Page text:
After Blimp Crash and E. Coli Contamination, Snakebitten U.S. Open Witnesses a Spectator Death

US Open 2017
Daniel Redmond

ERIN, Wis.—On the heels of a fiery blimp crash and evidence of E. coli at a hydration station, the U.S. Open lost a spectator on Friday to a sudden death.

Washington County Sheriff Dale Schmidt informed the United States Golf Association (USGA) that the decedent was a 94-year-old male who appeared to die of natural causes. The death follows a dramatic fire on a commercial blimp high above the course that resulted in a crash and serious injuries for the pilot and evidence of E. coli bacteria found at a 12th-hole hydration station connected to a well.

The unfortunate series of events has not dampened enthusiasm around Erin Hills as the U.S. Open heads into the weekend with the national championship on the line. Fans tried to find some solace in the passing of the elderly man. Kate Hoffmann of nearby Hartland, Wisconsin sympathized: “Very sad news about the man passing away, you just hope he was enjoying his final day watching the sport he loved.”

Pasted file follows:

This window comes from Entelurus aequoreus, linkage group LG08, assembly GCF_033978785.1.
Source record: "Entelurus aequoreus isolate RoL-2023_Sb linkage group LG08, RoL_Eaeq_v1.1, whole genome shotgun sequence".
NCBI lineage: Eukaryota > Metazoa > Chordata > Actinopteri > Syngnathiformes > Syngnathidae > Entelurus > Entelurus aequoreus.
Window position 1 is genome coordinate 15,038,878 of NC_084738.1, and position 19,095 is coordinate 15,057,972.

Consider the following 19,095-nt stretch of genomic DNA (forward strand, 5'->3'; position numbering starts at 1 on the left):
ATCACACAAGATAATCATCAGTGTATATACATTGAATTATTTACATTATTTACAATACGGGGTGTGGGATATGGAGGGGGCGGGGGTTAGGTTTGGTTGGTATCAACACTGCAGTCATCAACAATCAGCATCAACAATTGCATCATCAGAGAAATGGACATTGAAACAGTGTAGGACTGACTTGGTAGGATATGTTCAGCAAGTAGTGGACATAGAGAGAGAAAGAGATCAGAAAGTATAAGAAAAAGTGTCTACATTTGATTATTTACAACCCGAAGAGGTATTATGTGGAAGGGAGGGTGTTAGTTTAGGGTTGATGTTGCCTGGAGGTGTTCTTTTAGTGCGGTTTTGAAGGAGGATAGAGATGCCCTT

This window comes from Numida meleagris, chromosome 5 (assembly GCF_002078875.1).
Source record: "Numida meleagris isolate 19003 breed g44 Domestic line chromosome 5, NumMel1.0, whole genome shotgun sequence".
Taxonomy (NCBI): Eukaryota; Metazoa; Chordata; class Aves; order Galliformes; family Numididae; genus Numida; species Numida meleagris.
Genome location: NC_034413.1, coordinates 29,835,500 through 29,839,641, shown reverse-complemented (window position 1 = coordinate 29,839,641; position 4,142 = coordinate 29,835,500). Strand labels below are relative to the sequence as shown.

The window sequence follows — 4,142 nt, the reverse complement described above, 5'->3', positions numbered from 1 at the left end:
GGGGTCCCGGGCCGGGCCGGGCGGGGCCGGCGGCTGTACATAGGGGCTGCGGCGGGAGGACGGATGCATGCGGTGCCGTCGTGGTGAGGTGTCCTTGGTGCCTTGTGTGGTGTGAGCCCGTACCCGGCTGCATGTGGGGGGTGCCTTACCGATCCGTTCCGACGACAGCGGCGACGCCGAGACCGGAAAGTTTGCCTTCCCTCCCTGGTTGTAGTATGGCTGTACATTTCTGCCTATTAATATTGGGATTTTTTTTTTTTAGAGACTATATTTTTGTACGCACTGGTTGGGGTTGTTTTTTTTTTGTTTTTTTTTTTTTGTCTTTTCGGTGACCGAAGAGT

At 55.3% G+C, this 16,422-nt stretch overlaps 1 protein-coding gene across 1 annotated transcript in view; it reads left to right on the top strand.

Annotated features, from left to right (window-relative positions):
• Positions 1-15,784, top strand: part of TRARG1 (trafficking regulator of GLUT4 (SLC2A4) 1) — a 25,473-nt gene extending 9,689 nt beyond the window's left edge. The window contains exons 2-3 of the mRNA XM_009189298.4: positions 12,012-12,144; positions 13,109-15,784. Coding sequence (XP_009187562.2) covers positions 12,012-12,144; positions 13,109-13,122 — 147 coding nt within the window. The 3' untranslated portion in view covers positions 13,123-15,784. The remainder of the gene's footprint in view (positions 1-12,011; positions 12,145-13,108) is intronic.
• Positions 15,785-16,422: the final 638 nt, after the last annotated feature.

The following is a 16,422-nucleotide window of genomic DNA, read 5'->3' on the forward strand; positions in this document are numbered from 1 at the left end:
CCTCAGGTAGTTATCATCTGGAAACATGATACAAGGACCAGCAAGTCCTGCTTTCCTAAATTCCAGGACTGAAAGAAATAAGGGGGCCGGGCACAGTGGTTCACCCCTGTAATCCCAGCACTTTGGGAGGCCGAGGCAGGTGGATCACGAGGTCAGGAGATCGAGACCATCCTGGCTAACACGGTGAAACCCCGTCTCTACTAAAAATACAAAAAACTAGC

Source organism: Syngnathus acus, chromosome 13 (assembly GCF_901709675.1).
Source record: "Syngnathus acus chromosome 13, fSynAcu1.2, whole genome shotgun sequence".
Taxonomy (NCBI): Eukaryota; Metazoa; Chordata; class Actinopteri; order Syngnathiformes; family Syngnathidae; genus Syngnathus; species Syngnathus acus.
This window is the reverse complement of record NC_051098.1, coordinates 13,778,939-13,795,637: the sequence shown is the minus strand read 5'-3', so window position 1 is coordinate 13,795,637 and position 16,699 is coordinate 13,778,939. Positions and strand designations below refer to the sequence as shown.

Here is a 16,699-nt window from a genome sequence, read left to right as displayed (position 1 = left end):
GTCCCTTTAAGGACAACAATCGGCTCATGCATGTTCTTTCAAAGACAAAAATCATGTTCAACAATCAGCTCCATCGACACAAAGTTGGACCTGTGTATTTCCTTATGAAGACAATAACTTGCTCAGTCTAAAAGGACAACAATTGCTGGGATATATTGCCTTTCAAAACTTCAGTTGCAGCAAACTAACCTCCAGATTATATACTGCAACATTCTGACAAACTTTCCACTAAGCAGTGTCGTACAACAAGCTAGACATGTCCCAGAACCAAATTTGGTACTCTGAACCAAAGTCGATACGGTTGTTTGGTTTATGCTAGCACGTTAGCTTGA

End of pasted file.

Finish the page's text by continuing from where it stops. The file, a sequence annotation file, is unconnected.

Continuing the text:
Emergency personnel performed CPR by the sixth-hole grandstand on the Wauwatosa, Wisconsin, man but he could not be revived. He was taken to an ambulance and soon thereafter pronounced dead. Out of respect for the family, the USGA is not providing additional information at the moment.

Play continued without interruption as Rickie Fowler stumbled on Day Two in his try to win his first major championship and Brooks Koepka, Brian Harman, and Paul Casey surged into a three-way tie for first. While golf is the focus of the fans, some, such as Marcus Stout of Leesburg, Virginia, worried: “Blimp crash, E. coli, fan dying. What will tomorrow bring”?

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